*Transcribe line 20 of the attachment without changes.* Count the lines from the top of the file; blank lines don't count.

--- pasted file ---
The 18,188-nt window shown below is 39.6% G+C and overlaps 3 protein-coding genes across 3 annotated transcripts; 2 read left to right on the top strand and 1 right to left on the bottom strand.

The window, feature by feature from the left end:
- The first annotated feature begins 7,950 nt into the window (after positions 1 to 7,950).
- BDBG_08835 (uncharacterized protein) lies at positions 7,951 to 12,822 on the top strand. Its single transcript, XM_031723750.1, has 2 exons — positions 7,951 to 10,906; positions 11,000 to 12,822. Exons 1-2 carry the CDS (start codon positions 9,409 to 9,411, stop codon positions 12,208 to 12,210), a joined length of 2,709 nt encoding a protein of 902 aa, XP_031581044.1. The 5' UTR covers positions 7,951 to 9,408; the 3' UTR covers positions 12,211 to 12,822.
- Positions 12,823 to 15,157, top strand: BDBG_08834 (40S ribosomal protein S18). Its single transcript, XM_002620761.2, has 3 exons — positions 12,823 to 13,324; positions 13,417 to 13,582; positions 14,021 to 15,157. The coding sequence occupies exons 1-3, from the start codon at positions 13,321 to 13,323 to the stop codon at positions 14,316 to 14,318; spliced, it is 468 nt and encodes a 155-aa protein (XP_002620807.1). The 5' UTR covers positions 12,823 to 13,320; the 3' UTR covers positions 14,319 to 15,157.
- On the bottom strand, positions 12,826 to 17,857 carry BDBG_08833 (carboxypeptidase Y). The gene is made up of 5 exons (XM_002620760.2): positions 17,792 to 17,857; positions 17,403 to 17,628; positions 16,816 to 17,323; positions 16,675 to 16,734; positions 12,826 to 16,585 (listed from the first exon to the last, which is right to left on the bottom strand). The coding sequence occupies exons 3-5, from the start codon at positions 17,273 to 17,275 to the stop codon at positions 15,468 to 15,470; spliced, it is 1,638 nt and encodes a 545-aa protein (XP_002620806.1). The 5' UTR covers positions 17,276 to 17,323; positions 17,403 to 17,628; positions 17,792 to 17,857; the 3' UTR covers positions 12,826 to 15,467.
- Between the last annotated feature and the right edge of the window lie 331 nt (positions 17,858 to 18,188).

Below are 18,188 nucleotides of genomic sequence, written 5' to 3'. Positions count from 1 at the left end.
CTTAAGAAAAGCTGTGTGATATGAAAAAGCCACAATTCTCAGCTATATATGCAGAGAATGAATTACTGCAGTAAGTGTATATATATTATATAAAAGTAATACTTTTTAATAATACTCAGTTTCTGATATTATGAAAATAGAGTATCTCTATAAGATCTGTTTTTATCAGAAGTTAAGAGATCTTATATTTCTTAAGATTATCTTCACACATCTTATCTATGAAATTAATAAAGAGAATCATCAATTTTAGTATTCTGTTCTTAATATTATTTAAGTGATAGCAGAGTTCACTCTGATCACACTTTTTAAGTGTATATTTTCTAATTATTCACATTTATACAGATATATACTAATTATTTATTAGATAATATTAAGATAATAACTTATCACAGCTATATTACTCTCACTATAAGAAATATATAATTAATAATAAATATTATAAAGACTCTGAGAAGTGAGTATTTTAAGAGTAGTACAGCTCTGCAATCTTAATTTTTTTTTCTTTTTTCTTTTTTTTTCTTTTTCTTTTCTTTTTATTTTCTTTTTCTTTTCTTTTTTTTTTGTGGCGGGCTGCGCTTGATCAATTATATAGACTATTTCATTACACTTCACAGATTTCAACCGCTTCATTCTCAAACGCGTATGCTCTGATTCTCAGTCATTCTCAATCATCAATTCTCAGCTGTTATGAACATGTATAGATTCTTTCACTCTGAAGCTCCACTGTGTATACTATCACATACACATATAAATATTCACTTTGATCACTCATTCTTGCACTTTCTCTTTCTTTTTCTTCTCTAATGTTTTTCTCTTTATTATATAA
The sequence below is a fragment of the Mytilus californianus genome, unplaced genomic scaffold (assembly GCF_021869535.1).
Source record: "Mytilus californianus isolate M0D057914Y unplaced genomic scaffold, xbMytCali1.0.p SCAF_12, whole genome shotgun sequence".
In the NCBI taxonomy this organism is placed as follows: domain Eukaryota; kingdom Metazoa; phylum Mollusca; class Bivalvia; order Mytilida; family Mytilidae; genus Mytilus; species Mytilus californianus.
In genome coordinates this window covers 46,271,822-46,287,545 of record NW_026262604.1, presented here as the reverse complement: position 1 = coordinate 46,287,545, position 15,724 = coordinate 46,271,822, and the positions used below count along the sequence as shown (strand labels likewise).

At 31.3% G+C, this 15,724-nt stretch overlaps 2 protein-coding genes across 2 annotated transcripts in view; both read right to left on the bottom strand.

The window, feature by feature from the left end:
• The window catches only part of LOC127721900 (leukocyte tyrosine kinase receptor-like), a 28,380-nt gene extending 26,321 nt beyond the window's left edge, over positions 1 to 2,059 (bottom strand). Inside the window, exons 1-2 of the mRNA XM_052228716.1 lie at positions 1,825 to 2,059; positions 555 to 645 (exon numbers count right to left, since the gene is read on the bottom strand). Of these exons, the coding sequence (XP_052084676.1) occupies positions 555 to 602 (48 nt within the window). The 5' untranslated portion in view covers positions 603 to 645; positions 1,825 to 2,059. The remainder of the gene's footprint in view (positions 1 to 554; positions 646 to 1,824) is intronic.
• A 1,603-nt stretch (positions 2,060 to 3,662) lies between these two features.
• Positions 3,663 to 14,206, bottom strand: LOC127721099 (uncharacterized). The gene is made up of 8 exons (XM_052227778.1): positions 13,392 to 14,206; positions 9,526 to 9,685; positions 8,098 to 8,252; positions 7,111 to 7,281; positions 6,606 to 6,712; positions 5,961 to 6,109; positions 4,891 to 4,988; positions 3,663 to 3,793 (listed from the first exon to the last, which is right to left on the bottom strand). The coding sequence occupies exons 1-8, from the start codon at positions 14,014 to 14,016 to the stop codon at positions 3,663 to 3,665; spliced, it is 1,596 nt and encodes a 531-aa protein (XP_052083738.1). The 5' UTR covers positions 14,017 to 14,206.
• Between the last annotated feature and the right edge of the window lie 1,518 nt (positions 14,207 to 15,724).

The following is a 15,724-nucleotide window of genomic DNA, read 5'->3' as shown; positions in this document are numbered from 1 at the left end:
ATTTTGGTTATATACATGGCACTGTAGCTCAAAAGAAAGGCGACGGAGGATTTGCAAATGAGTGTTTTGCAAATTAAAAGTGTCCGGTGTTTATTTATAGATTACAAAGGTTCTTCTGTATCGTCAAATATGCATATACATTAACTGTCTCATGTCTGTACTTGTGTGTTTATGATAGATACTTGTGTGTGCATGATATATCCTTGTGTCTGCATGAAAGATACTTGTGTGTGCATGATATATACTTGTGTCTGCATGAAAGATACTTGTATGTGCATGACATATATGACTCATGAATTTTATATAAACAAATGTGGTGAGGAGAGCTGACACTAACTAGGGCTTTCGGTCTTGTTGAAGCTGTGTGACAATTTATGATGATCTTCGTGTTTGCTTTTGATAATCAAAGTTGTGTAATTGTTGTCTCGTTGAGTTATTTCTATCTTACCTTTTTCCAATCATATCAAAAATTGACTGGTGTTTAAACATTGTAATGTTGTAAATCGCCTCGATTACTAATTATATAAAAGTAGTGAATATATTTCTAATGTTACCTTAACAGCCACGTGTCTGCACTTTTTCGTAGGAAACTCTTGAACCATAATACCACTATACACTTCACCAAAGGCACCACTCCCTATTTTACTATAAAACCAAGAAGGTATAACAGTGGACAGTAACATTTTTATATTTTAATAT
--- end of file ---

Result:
The following is a 15,724-nucleotide window of genomic DNA, read 5'->3' as shown; positions in this document are numbered from 1 at the left end: